“TIME OF THE EMPRESS” 17th January – 9th March 2014
Can you tell us more about your works, and what are the main ideas you would like to express?
Cucher: The exhibition brings together two bodies of work, connected around a certain idea of time and impermanance. One project involves animation drawings that are simultaneously a process of construction and disintegration. Dissolving and resolving. The notion of dissolving is very much present throughout the exhibition. In the second body of work [upstairs] there are more landscapes and photographs, but they are very manipulated so they are more like paintings. The image is in a constant state of flux. It exists to be kind of disappearing or dissolving.
Aziz: The works are a manifestation of all that stems from our ongoing interest in the role of technology and the way in which we perceive the world. Thats why the pixel is so prominently displayed within each artwork; we don’t make an attempt to hide it or conceal it, we reveal it in order to bring it to the surface of the conversation around how we see nature, how we move through space and how we connect time.
How do you start the process of making work?
A + C: It starts with a conversation. And there is a third party artist between us who gathers the conversation; the discourse that we have established for many years now. There is an ongoing sycronicity between us. Together we decide what we should focus our energy, our time and resources on.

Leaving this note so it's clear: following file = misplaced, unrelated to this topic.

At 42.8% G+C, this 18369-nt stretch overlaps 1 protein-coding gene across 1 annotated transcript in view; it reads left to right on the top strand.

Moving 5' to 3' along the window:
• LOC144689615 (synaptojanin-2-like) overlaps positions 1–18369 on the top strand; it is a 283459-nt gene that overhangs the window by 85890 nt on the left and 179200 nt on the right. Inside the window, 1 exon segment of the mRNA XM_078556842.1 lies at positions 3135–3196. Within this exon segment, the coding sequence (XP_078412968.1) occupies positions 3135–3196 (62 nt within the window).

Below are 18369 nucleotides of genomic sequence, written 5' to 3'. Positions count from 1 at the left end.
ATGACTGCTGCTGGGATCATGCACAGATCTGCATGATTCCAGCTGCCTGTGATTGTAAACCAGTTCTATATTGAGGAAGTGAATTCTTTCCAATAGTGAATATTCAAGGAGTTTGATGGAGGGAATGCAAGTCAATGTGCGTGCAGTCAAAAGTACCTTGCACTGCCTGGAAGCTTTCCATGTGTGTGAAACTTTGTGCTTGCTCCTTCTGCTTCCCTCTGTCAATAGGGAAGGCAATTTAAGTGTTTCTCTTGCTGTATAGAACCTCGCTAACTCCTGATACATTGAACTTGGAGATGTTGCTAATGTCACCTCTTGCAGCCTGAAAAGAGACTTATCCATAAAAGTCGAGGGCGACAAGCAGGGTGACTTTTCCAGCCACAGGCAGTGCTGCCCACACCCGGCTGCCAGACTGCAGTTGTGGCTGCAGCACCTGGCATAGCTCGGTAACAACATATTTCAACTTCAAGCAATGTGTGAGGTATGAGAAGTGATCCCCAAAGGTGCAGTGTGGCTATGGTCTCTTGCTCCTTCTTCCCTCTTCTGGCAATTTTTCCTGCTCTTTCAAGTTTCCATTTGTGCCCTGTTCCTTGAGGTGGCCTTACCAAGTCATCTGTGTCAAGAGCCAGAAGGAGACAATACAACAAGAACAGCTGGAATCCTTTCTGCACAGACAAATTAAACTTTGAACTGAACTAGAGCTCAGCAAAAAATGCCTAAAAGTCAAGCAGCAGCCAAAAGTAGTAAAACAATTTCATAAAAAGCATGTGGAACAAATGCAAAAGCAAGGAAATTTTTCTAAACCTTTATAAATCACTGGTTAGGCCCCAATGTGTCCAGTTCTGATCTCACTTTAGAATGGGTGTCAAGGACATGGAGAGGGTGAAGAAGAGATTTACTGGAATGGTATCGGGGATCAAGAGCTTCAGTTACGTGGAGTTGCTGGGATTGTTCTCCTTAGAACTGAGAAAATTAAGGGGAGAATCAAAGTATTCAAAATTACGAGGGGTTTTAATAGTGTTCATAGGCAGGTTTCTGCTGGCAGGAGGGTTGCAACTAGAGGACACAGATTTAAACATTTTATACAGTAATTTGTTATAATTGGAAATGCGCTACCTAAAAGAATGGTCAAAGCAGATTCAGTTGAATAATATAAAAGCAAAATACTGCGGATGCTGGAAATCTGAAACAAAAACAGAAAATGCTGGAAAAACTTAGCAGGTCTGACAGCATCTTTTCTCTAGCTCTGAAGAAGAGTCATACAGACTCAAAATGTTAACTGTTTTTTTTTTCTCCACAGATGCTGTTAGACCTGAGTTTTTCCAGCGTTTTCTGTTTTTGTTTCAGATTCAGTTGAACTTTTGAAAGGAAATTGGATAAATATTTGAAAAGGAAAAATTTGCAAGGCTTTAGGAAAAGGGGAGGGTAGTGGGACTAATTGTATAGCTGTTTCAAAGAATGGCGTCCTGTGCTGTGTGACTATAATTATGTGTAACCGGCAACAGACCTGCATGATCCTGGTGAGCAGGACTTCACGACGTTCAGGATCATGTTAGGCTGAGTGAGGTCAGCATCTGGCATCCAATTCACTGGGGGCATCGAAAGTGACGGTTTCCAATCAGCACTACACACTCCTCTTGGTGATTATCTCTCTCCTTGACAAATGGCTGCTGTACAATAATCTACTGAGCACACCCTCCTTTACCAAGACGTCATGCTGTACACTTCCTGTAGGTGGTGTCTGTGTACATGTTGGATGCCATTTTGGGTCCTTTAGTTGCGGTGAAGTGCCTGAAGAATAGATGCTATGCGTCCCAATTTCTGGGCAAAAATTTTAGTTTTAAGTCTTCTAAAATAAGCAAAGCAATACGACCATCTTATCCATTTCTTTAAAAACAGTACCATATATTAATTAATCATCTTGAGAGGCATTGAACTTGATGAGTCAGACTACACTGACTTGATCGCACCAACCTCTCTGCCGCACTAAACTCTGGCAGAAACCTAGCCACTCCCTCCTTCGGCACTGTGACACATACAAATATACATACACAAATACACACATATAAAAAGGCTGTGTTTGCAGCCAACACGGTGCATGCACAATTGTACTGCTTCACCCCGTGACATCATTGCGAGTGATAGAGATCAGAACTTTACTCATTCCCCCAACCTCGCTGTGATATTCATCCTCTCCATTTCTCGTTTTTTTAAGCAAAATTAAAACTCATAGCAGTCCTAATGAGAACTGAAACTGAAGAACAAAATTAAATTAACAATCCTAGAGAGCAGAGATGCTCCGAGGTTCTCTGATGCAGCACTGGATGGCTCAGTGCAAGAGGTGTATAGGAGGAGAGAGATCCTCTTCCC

Do you ever argue or disagree, or has it become an organic process?
Cucher: We mostly agree, but tension is also good for resolution. I think if we disagreed to much, nothing would happen so there is more of an energy towards agreement, but ofcourse there are disagreements.
Aziz: We have such a level of respect for eachother
You highlight comparisons and paradoxes in your work – with androgyny in your earlier works, then humanity and digitalism, growth and deconstruction and contrasting cultures. Are these conscious decisions?
Aziz: It is not conscious, but in the editing process it becomes more conscious. We may just fall into something and there may be a set of paradoxes; we recognise them, isolate them and celebrate them because nothing is clearly delineated. There’s this ambiguity we’re after through paradox and that’s how we understand the world, especially with the role of technology involved.
Cucher: We experience a paradoxical way of living, we are conscious of so many things that overlap, that are from different directions or from different points of view.
You have been considered to be pioneers of the digital age since your early works in the mid-90’s, using digital manipulation, photoshop and retouching. Do you still consider yourselves at the forefront with you animated drawings and green-screen performances?
Aziz: Not in the same way as at the time of ‘Dystopia’; there were just not alot of people from the art world embracing technology in a way that we were at that moment, and responding to the paradigm shift that was taking place in the mid-90’s, really at the birth of the internet. But today there are so many more players, and so many innovators, so many tools, that what we’re doing is just part of a much larger conversation.